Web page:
When one studies quantum mechanics of more than one particle, one learns that all fundamental particles can be classified as either bosonic or fermionic. Fermions have a spinor structure, and pick up a phase of -1 when rotated by 2$\pi$ radians, while the (gauge) bosons have a vector nature and pick up a phase of 1. Mathematically, one says that spinors are a representation of the group SU(2), which is a double cover of the rotation group SO(3).
The standard way it is shown to undergraduates that something can rotate by 2$\pi$ and not end up in its initial configuration is the Dirac Belt trick, which essentially involves rotating one part of a belt while another point is fixed. Or, similarly, one can rotate a plate in one's hand while keeping one's body fixed (the Feynman Plate Trick).
One striking aspect of this demonstration, unlike engineering a physical representation of a system with 2$\pi$, $\pi$, or lower rotation symmetry, is that it depends essentially on the object's relation to its environment, in the sense that the connections to the environment (such as the body of the belt) are what prevent the system from having 2$\pi$ symmetry.
One known way of relating a system of (free) fermions to a system of (interacting) bosons is the Jordan-Wigner transformation. This transformation is, famously, highly nonlocal, in that a fermionic operator at one point is created by a long chain of the bosonic operators. This and related ideas have inspired Prof. Xiao-Gang Wen, in his textbook on many-body theory, to claim that fermions should be considered non-local excitations. However, I'm not aware of anyone else emphasizing this viewpoint.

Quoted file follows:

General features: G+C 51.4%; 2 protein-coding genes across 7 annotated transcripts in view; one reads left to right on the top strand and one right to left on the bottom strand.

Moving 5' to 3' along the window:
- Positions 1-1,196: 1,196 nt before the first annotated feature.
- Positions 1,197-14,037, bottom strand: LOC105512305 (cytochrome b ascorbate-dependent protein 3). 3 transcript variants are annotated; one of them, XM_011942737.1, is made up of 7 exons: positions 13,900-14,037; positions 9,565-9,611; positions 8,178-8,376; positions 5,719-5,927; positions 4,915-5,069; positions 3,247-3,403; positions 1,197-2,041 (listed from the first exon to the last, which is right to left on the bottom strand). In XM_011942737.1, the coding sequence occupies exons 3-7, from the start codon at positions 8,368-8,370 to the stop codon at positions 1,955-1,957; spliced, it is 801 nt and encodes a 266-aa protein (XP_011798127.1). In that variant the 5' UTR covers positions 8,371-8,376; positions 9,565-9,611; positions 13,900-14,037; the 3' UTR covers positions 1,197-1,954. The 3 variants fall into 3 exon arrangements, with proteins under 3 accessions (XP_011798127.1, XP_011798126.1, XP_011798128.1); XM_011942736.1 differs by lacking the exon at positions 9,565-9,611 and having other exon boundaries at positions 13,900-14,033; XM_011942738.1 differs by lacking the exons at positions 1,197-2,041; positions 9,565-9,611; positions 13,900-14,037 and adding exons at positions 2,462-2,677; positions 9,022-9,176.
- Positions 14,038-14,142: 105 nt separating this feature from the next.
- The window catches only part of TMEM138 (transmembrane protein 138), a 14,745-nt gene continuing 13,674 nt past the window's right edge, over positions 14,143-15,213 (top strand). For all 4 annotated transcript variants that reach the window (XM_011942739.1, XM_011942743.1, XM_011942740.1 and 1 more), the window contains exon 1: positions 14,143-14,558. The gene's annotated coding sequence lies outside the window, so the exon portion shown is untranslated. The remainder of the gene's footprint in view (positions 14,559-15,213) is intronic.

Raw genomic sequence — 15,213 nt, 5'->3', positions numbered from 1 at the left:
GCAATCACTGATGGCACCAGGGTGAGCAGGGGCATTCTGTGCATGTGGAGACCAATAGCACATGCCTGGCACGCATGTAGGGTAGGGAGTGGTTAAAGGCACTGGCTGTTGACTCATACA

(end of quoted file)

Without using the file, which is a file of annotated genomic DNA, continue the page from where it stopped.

Okay, with all that background established I have two questions:
Are fermions non-local objects, in a sense in which gauge bosons are not?
Is the fact that our physical representations of SU(2) symmetry, such as the Belt Trick, require some sort of connection to a fixed background a reflection of this fundamental non-locality, or a mere coincidence? Can this relationship be made more precise?
Edit: Thanks to all who contributed. It does not seem there is much consensus on what relation, if any, there is between SU(2) symmetry and non-local properties. I will give the bounty to the top-voted answer but consider the question not fully resolved and welcome any additional answers.